Landmark Year in Sleep: Top Five Sleep Apnea Research Findings
To coincide with today's World Sleep Day, ResMed, an innovator and pioneer in developing solutions for treating sleep-disordered breathing and other respiratory conditions, highlights its pick for the top five research discoveries about sleep apnea from the past year. Together, they paint an alarming picture: sleep apnea is on the rise and linked to sudden cardiac death, slower recovery from heart attacks, cancer, and high blood pressure.
1. Sleep apnea is linked to higher rates of cancer
Obstructive sleep apnea (OSA) deprives the body of oxygen (also known as hypoxia), which can lead to higher rates of cancer in patients under the age of 65. OSA occurs when the throat relaxes during sleep and blocks the airway, causing a person to snore and/or stop breathing until the brain triggers a wake-up response and the body struggles to gasp for air.
[Association between Obstructive Sleep Apnea and Cancer Incidence in a large multicenter Spanish Cohort (Campos-Rodriguez et al., 2013 Am J of Respir Crit Care Med)]
2. Sleep apnea increases risk of sudden cardiac death
"Oxygen is our lifeline," said Adam Benjafield, Ph.D., ResMed vice president of Medical Affairs. "When our bodies are deprived of oxygen during episodes of sleep apnea, a long list of negative health consequences can occur. The research shows that those suffering from sleep apnea are at a greater risk of a sudden cardiac death, plain and simple."
[Obstructive sleep apnea and the risk of sudden cardiac death: A longitudinal study of 10,701 adults. (Gami et al., 2013 J Am Coll Cardiol.)]
3. Untreated sleep apnea slows recovery from heart attacks
"This study is important because it demonstrates that if you have a heart attack and also have untreated sleep apnea, your heart will not heal as effectively as the heart of someone without sleep apnea, and recovery will be impaired," said Benjafield.
[Impact of sleep-disordered breathing on myocardial salvage and infarct size in patients with acute myocardial infarction. (Buchner et al., 2013 Eur Heart J.)]
4. Treatment for sleep apnea can reduce blood pressure
Treatment of sleep apnea with continuous positive air pressure (CPAP) therapy reduces blood pressure in sleep apnea patients. Widely accepted as the gold standard, CPAP therapy involves wearing a mask or nasal pillows system connected to a small portable airflow generator that delivers air at positive pressure, creating an air splint to keep the airway open.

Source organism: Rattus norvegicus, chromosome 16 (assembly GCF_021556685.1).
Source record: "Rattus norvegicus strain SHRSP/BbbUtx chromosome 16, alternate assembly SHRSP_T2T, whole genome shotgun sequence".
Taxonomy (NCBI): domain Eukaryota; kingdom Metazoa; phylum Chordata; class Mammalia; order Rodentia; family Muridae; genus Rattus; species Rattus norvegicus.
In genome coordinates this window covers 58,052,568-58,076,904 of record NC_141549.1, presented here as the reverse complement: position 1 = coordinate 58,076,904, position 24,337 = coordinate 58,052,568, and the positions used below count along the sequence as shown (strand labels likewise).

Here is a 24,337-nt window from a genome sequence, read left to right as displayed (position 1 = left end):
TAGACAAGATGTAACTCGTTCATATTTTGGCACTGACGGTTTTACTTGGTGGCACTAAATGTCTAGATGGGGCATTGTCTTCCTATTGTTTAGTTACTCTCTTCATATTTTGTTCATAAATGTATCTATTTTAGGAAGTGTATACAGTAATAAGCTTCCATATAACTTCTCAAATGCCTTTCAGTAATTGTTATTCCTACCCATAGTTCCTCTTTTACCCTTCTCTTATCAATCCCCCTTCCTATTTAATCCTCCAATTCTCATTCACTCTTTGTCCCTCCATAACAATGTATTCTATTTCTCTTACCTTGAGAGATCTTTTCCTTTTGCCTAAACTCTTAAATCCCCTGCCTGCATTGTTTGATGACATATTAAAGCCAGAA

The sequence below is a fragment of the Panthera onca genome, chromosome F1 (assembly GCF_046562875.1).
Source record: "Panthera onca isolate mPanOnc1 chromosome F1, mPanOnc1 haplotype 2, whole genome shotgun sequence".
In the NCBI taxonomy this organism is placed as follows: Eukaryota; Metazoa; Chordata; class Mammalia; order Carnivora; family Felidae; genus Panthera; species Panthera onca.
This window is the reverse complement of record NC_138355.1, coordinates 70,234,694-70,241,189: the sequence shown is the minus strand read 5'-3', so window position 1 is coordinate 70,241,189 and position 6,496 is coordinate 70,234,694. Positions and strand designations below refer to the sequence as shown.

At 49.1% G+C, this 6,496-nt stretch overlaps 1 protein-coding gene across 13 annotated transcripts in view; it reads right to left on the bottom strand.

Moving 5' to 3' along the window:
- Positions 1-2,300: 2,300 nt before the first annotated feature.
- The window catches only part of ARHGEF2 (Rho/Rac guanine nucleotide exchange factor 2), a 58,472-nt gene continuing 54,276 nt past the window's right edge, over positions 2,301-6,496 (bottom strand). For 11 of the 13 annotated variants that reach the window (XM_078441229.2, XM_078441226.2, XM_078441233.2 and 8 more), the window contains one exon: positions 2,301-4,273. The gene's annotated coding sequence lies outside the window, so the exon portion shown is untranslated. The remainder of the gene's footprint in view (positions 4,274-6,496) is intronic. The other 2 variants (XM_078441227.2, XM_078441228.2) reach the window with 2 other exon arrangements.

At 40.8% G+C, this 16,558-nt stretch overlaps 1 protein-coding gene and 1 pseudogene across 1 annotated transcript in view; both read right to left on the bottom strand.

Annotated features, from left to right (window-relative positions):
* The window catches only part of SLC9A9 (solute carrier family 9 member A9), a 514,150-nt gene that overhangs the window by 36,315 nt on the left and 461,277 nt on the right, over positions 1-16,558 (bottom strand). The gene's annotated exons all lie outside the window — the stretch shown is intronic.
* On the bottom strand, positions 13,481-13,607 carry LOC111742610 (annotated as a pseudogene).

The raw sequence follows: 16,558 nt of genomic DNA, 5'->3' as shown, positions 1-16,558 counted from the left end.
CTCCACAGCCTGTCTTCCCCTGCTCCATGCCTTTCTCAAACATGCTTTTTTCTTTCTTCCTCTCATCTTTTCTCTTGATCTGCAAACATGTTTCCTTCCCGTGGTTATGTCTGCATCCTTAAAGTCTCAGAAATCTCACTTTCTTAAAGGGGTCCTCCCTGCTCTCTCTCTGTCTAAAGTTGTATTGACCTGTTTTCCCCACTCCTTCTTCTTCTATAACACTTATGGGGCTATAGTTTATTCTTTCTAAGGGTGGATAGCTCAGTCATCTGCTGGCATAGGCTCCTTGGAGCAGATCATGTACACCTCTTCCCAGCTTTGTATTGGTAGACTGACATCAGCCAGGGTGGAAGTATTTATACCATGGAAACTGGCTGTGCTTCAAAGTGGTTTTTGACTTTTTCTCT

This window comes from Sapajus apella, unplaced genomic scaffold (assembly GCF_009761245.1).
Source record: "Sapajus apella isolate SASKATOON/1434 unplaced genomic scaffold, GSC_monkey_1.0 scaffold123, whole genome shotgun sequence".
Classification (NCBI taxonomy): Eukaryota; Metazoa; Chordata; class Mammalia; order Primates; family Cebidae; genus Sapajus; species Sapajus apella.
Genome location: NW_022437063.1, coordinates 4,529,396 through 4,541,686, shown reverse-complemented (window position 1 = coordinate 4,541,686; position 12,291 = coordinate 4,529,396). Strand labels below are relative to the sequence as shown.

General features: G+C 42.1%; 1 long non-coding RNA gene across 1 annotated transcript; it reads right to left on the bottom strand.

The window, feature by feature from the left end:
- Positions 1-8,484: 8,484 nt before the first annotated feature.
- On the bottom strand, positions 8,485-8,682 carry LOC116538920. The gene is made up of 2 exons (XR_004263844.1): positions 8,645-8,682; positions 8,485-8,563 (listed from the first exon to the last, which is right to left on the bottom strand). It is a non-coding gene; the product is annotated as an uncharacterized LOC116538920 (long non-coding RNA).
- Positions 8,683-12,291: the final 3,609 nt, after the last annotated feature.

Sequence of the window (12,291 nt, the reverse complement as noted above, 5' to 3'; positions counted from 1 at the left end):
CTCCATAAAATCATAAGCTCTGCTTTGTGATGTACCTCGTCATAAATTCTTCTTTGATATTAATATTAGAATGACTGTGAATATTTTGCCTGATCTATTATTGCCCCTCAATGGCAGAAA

[Effect of continuous positive airway pressure (CPAP) on blood pressure in patients with obstructive sleep apnea/hypopnea. A systematic review and meta-analysis. (Fava et al., 2013 Chest)]
5. Sleep apnea is increasing among men and women — up to 1 in 4 adults
The latest data on the prevalence of sleep apnea in adults shows that the rates have gone up substantially over the last two decades. Among adults 30-70 years of age, it is estimated that 13 percent of men and 6 percent of women have moderate to severe sleep apnea, compared to the earlier results (9 percent of men and 4 percent of women). In addition, the number of those with at least mild sleep apnea has jumped for both men (26 to 34 percent) and women (13 to 17 percent).
[Increased Prevalence of Sleep-Disordered Breathing in Adults. (Peppard et al., 2013 Am J Epidemiol.)]
Together, the research findings demonstrate that untreated, sleep apnea can severely affect quality of life, health, and mortality. Sleep apnea continues to be strongly linked to a long list of life-threatening, chronic diseases such as cancer, stroke, heart failure, hypertension, diabetes, obesity, and coronary heart disease as these and other studies continue to reveal. Untreated sleep apnea also has an association with depression, especially in women, and daytime drowsiness which increases the risk of accidents in the workplace and while driving.
Education remains a key obstacle to effective treatment. Studies indicate that as many as 85 percent of people who have sleep apnea remain undiagnosed and untreated.
"It's not just a question of more sleep," said Benjafield. "It's a question of better quality sleep, which translates directly to better health.
The good news is that getting tested and receiving treatment for sleep apnea is easier than ever."
If you suspect that you or someone in your family might have sleep apnea, talk to a doctor or medical professional. Typical symptoms include constant tiredness, poor concentration, morning headaches, depressed mood, night sweats, weight gain, lack of energy, forgetfulness, sexual dysfunction, and frequent urination at night. For more information, or to take a short sleep quiz, visit www.WakeUpToSleep.com.